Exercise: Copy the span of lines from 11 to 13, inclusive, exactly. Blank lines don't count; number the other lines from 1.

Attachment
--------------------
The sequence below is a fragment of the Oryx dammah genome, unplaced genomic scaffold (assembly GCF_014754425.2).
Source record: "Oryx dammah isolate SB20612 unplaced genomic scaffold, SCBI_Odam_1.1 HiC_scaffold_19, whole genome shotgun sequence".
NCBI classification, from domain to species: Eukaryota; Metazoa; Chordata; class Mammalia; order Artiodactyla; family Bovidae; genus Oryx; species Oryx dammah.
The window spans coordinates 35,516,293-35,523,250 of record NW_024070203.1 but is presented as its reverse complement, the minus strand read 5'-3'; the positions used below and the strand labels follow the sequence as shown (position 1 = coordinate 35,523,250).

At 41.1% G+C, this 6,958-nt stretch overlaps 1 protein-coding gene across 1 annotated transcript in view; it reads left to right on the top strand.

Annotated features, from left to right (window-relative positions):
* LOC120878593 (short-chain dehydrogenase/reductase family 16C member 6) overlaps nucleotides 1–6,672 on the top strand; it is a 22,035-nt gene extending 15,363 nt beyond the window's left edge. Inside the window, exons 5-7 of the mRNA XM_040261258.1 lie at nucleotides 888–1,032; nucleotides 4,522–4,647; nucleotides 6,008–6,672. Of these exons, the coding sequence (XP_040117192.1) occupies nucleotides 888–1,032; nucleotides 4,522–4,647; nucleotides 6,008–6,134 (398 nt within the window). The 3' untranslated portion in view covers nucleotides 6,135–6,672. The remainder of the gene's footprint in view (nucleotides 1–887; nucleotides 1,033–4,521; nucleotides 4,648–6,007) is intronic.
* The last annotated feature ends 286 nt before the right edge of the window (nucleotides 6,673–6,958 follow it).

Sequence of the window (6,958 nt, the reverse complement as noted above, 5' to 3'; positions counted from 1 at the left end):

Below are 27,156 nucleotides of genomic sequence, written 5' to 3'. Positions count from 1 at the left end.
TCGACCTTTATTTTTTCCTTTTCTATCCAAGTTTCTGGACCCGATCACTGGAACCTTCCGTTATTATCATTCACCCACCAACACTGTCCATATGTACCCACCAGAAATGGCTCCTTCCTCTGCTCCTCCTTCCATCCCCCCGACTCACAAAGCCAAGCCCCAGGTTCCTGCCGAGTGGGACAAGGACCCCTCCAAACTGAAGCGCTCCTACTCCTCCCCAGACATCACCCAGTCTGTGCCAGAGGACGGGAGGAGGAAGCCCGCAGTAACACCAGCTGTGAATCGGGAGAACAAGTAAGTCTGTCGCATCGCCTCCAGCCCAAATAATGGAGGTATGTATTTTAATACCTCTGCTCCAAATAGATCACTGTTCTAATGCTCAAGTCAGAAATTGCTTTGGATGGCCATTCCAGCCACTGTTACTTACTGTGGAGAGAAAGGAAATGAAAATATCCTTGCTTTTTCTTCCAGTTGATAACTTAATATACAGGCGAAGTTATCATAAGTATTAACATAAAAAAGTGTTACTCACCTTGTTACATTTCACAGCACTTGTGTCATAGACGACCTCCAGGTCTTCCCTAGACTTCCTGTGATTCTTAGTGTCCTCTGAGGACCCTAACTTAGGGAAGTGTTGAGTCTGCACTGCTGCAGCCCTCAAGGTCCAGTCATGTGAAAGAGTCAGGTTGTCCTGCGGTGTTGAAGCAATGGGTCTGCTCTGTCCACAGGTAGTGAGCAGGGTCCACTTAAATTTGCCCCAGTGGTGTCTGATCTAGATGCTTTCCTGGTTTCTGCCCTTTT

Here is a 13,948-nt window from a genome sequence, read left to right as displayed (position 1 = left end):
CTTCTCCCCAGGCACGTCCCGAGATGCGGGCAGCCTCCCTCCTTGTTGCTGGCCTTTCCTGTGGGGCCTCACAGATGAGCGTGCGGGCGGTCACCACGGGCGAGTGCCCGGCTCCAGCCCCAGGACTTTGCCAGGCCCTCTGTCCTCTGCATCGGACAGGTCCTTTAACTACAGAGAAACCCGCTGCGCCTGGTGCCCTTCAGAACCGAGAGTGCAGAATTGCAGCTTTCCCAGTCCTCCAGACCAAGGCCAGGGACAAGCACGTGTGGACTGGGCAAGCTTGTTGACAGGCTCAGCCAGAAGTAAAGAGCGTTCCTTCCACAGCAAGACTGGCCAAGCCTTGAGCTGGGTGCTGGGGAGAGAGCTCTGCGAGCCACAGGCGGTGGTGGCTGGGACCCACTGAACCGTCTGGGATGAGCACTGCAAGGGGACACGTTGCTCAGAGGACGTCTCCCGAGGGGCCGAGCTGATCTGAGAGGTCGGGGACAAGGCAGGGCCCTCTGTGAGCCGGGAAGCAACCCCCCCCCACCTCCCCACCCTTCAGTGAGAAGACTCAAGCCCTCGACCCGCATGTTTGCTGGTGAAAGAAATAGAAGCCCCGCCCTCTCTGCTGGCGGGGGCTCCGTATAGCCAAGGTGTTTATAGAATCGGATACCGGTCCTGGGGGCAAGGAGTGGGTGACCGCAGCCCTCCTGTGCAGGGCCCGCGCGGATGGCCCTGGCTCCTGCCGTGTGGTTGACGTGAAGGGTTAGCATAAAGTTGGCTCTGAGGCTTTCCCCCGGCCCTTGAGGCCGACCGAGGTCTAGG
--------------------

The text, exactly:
TCGACCTTTATTTTTTCCTTTTCTATCCAAGTTTCTGGACCCGATCACTGGAACCTTCCGTTATTATCATTCACCCACCAACACTGTCCATATGTACCCACCAGAAATGGCTCCTTCCTCTGCTCCTCCTTCCATCCCCCCGACTCACAAAGCCAAGCCCCAGGTTCCTGCCGAGTGGGACAAGGACCCCTCCAAACTGAAGCGCTCCTACTCCTCCCCAGACATCACCCAGTCTGTGCCAGAGGACGGGAGGAGGAAGCCCGCAGTAACACCAGCTGTGAATCGGGAGAACAAGTAAGTCTGTCGCATCGCCTCCAGCCCAAATAATGGAGGTATGTATTTTAATACCTCTGCTCCAAATAGATCACTGTTCTAATGCTCAAGTCAGAAATTGCTTTGGATGGCCATTCCAGCCACTGTTACTTACTGTGGAGAGAAAGGAAATGAAAATATCCTTGCTTTTTCTTCCAGTTGATAACTTAATATACAGGCGAAGTTATCATAAGTATTAACATAAAAAAGTGTTACTCACCTTGTTACATTTCACAGCACTTGTGTCATAGACGACCTCCAGGTCTTCCCTAGACTTCCTGTGATTCTTAGTGTCCTCTGAGGACCCTAACTTAGGGAAGTGTTGAGTCTGCACTGCTGCAGCCCTCAAGGTCCAGTCATGTGAAAGAGTCAGGTTGTCCTGCGGTGTTGAAGCAATGGGTCTGCTCTGTCCACAGGTAGTGAGCAGGGTCCACTTAAATTTGCCCCAGTGGTGTCTGATCTAGATGCTTTCCTGGTTTCTGCCCTTTT

Here is a 13,948-nt window from a genome sequence, read left to right as displayed (position 1 = left end):
CTTCTCCCCAGGCACGTCCCGAGATGCGGGCAGCCTCCCTCCTTGTTGCTGGCCTTTCCTGTGGGGCCTCACAGATGAGCGTGCGGGCGGTCACCACGGGCGAGTGCCCGGCTCCAGCCCCAGGACTTTGCCAGGCCCTCTGTCCTCTGCATCGGACAGGTCCTTTAACTACAGAGAAACCCGCTGCGCCTGGTGCCCTTCAGAACCGAGAGTGCAGAATTGCAGCTTTCCCAGTCCTCCAGACCAAGGCCAGGGACAAGCACGTGTGGACTGGGCAAGCTTGTTGACAGGCTCAGCCAGAAGTAAAGAGCGTTCCTTCCACAGCAAGACTGGCCAAGCCTTGAGCTGGGTGCTGGGGAGAGAGCTCTGCGAGCCACAGGCGGTGGTGGCTGGGACCCACTGAACCGTCTGGGATGAGCACTGCAAGGGGACACGTTGCTCAGAGGACGTCTCCCGAGGGGCCGAGCTGATCTGAGAGGTCGGGGACAAGGCAGGGCCCTCTGTGAGCCGGGAAGCAACCCCCCCCCACCTCCCCACCCTTCAGTGAGAAGACTCAAGCCCTCGACCCGCATGTTTGCTGGTGAAAGAAATAGAAGCCCCGCCCTCTCTGCTGGCGGGGGCTCCGTATAGCCAAGGTGTTTATAGAATCGGATACCGGTCCTGGGGGCAAGGAGTGGGTGACCGCAGCCCTCCTGTGCAGGGCCCGCGCGGATGGCCCTGGCTCCTGCCGTGTGGTTGACGTGAAGGGTTAGCATAAAGTTGGCTCTGAGGCTTTCCCCCGGCCCTTGAGGCCGACCGAGGTCTAGG